Here’s the diagram, with the coverages in red. See if you can spot the open area:
Deep middle, a fan favorite for long bombs.
The Eagles go with an inverted cover 2 with the cornerbacks having the deep halves; smartly, the bottom receiver goes inside the zone and behind the safety and finds himself wide open. Notice the Air Raid themes here; the top receiver has the option, depending on the coverage, to cut the route short and run a comeback or go over the top if he has a step; Eagles went soft, so he cut it back. The bottom receiver also has the same choice; if there was a deep safety, instead of running his route into the coverage, he would sink down in front of it. The idea, on its surface, is simple; run to where they aren’t.
That’s more frustrating than having a phone without a headphone jack.
This next clip takes advantage of personnel and gets your good route-running back in space against an overmatched defender. When you bring both backs on the field, some defenses counter with a linebacker or heavy safety. The Eagles wisely stayed in a Nickel formation, but the outside coverages were soft enough that Tennessee saw an advantage anyway.
We’ve seen this before; two RBs, one TE.
The Titans then motion Lewis to the left slot. Not catching the Eagles by surprise, cornerback Sidney Jones follows him across the formation.
Luckily for Tennessee, he gives Lewis too much cushion. A simple out route gets an easy three yards; if the throw was sooner and in a better spot, Lewis has room to run.
So far we’ve got an inside zone, read option, play-action pass, and a motion to quick out. All of these are generally considered standard at this point. What is a common play in the NFL that isn’t on that list? The screen pass.
I previously highlighted a few new formations and plays that Matt LaFleur can bring to the Green Bay Packers, and the final clip in that article was a fake jet sweep fake dive TE screen. I really enjoy the numerous fakes and non traditional motions, so its only fitting that the 2 RB screen game comes with its own quirks.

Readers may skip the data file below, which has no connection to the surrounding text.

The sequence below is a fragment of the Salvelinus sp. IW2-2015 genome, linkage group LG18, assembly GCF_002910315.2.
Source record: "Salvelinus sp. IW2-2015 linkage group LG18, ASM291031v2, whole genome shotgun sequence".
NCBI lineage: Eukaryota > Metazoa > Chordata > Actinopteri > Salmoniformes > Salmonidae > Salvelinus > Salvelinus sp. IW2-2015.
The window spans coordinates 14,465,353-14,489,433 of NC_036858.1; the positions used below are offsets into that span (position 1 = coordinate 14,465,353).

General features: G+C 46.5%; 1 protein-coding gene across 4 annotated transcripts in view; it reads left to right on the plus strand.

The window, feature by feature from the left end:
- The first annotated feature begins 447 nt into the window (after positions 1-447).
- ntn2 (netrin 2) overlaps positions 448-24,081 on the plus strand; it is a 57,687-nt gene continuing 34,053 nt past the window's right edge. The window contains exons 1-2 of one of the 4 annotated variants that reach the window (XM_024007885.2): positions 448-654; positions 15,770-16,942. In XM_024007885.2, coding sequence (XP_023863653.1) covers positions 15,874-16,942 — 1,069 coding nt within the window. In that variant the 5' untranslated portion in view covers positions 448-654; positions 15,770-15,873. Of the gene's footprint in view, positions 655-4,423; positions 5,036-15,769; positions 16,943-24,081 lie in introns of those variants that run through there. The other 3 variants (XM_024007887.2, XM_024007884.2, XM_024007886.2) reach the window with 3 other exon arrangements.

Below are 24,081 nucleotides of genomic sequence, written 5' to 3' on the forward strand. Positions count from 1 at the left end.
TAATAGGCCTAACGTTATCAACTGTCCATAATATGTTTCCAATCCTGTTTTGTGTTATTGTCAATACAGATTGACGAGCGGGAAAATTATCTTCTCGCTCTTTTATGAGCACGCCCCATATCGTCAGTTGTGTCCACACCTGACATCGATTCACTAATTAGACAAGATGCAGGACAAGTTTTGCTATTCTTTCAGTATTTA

Putting Dion Lewis in ‘orbit’ or ‘rocket’ motion (a deep, behind the quarterback motion as opposed to Jet motion which is close to the LOS) to Mariota’s right side gets the defense’s eyes wandering that way as the ball is snapped. To really sell the fake, Mariota turns and pump fakes to Lewis as soon as he gets the ball.
The linemen hold their blocks for a second longer than a typical screen pass to give Mariota enough time and get the pass rushers up field, while Derrick Henry sneaks in behind them to the left. The motion and fake take defenders out of the play without having to allocate any blockers to them*.
(*Note: A quick adjustment I would make is to have the bottom WR sprint inside at the snap to block a safety/lingering linebacker to allow the screen man to cut back inside, especially against zone coverage or teams that ball watch too much.)
After the pump, Mariota pivots left and lays it off to Henry with blockers established.
Another good read by both a DT and CB turn this into a loss; if Henry is more patient in his route he could have caught it behind his guard with more room in the middle of the field, but the design is there for something big.
Both Aaron Jones and Jamaal Williams could operate as either back; Williams is the better blocker and Jones the better runner and receiver, but smart play design can put them both to use. And even if the Packers wanted to use Williams as a true fullback and have him lead block for Jones, they can! In fact, they already did in 2018 (s/o to fellow APC writer Jon Meerdink for the play memory).
And of course, some sweet, sweet slow-mo:
It’s past theoretical at this point. Green Bay has two quality running backs without signing Le’Veon Bell, and a new playbook could make both of their stocks rise even further.